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Tuesday, 28 August, 2001, 23:14 GMT 00:14 UK
Murder charge after fire plane crash
Plane wreckage
The planes crashed above woodland near Hopland
A California man who allegedly started a campfire that turned into a forest blaze has been charged with second-degree murder, after two firefighting planes crashed.

We will prosecute everybody involved as much as I can prosecute them for as many things as I can charge them with

Mendocino DA Norman Vroman
Both pilots died when their S-2 tanker planes came down over northern California on Monday evening.

Frank Brady, 50, of Redwood City, California, was arrested and jailed, and has now been charged with murder by Mendocino County Sheriff's Department.

A second man, Richard Mortensen, 43, has also been detained, and may also be charged.

Frank Brady
Frank Brady: Facing 15 years in prison if convicted
Police are investigating whether the two men were operating an illegal drugs laboratory at the place where the fire flared out of control.

"We will prosecute everybody involved as much as I can prosecute them for as many things as I can charge them with," said Mendocino County District Attorney Norman Vroman.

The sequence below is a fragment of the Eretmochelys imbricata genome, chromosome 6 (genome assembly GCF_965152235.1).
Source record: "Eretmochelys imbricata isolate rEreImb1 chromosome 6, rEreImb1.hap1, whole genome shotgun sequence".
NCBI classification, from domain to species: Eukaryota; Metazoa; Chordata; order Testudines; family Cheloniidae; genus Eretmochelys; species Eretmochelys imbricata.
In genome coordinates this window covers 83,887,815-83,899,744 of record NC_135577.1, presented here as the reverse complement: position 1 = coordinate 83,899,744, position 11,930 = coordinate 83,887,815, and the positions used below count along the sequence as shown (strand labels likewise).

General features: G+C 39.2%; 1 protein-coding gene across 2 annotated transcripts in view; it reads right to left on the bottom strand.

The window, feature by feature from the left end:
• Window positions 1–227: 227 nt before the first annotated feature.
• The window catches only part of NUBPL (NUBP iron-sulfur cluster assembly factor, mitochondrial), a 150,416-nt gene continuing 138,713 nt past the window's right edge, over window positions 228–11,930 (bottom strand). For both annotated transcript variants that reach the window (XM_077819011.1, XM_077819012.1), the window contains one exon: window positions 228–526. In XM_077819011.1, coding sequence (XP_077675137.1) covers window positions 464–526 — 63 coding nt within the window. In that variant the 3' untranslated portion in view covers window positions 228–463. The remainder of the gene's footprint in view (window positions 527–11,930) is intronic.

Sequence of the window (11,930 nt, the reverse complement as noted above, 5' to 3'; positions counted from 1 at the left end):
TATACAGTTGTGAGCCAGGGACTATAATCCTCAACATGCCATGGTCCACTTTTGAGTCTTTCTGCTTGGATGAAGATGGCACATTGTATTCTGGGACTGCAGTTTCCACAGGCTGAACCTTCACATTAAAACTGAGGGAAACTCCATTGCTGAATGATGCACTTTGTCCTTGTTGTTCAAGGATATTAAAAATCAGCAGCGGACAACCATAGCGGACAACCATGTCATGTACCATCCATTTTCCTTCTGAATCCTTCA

Second-degree murder carries a prison sentence of up to 15 years on conviction.

Tail touch?

Larry Groff, 55, and Lars Stratte, 45, were each flying alone in Korean War-era aircraft, dumping fuel retardant on the 250-acre brush fire near Hopland, 160km (100 miles) north of San Francisco.

S-2 plane
The S-2 is used by the California Department of Fire
"They were crossing paths with each other," a witness, Jeff Anderson, told KRON-TV in San Francisco. "It looked like one might have knocked the tail off the other one."

Six other planes and one helicopter involved in fighting the forest fire were grounded after the accident, while authorities tried to determine the cause of the crash.

Los Angeles fire

Further south, in the hills north of Los Angeles, firefighters managed to put out a fire caused by arson, which had flared out of control and spread over 1,500 acres.

No one was hurt in the fire, but residents were encouraged to evacuate as the flames shot towards the doorsteps of several luxury homes.

"You never think this is going to happen, and so I came home after work and... I realized that those hills are gone," Phil Scorza, whose home was destroyed, told KNBC-TV in Los Angeles.

Meanwhile, about 900 firefighters continued to battle a 23,500-acre wildfire between Livingston and Yellowstone National Park.

Wildfires are also burning in Nevada, Washington and Idaho.

See also:

15 Aug 01 | Americas
In pictures: US forest fires
16 Aug 01 | Americas
Wildfires rage across western US
30 Jul 01 | Americas
Wyoming forest fire under control
08 Aug 00 | Sci/Tech
Flourishing forests need fires
11 Jul 00 | Europe
Fighting forest fires
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